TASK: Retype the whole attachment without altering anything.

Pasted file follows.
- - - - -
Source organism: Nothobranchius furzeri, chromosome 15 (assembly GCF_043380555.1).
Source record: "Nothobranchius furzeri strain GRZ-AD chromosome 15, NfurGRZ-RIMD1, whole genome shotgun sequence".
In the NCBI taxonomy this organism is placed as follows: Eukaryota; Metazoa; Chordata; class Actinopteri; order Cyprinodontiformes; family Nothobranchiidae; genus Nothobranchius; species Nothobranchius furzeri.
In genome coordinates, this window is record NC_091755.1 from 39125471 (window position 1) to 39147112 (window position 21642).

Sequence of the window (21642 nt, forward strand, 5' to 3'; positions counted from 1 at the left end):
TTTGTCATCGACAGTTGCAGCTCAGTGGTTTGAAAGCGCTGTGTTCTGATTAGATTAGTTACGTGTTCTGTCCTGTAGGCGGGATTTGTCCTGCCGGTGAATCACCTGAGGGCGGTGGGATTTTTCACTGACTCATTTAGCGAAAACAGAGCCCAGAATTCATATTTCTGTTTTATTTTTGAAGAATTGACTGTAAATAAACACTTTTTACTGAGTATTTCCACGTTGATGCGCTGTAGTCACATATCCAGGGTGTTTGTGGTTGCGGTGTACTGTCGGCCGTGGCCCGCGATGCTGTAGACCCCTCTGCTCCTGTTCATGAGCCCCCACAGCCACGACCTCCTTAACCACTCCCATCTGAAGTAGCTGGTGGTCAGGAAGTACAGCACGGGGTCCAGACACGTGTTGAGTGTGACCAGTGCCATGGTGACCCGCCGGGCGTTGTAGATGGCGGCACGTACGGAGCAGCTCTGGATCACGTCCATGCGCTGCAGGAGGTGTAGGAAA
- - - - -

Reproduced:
Source organism: Nothobranchius furzeri, chromosome 15 (assembly GCF_043380555.1).
Source record: "Nothobranchius furzeri strain GRZ-AD chromosome 15, NfurGRZ-RIMD1, whole genome shotgun sequence".
In the NCBI taxonomy this organism is placed as follows: Eukaryota; Metazoa; Chordata; class Actinopteri; order Cyprinodontiformes; family Nothobranchiidae; genus Nothobranchius; species Nothobranchius furzeri.
In genome coordinates, this window is record NC_091755.1 from 39125471 (window position 1) to 39147112 (window position 21642).

Sequence of the window (21642 nt, forward strand, 5' to 3'; positions counted from 1 at the left end):
TTTGTCATCGACAGTTGCAGCTCAGTGGTTTGAAAGCGCTGTGTTCTGATTAGATTAGTTACGTGTTCTGTCCTGTAGGCGGGATTTGTCCTGCCGGTGAATCACCTGAGGGCGGTGGGATTTTTCACTGACTCATTTAGCGAAAACAGAGCCCAGAATTCATATTTCTGTTTTATTTTTGAAGAATTGACTGTAAATAAACACTTTTTACTGAGTATTTCCACGTTGATGCGCTGTAGTCACATATCCAGGGTGTTTGTGGTTGCGGTGTACTGTCGGCCGTGGCCCGCGATGCTGTAGACCCCTCTGCTCCTGTTCATGAGCCCCCACAGCCACGACCTCCTTAACCACTCCCATCTGAAGTAGCTGGTGGTCAGGAAGTACAGCACGGGGTCCAGACACGTGTTGAGTGTGACCAGTGCCATGGTGACCCGCCGGGCGTTGTAGATGGCGGCACGTACGGAGCAGCTCTGGATCACGTCCATGCGCTGCAGGAGGTGTAGGAAA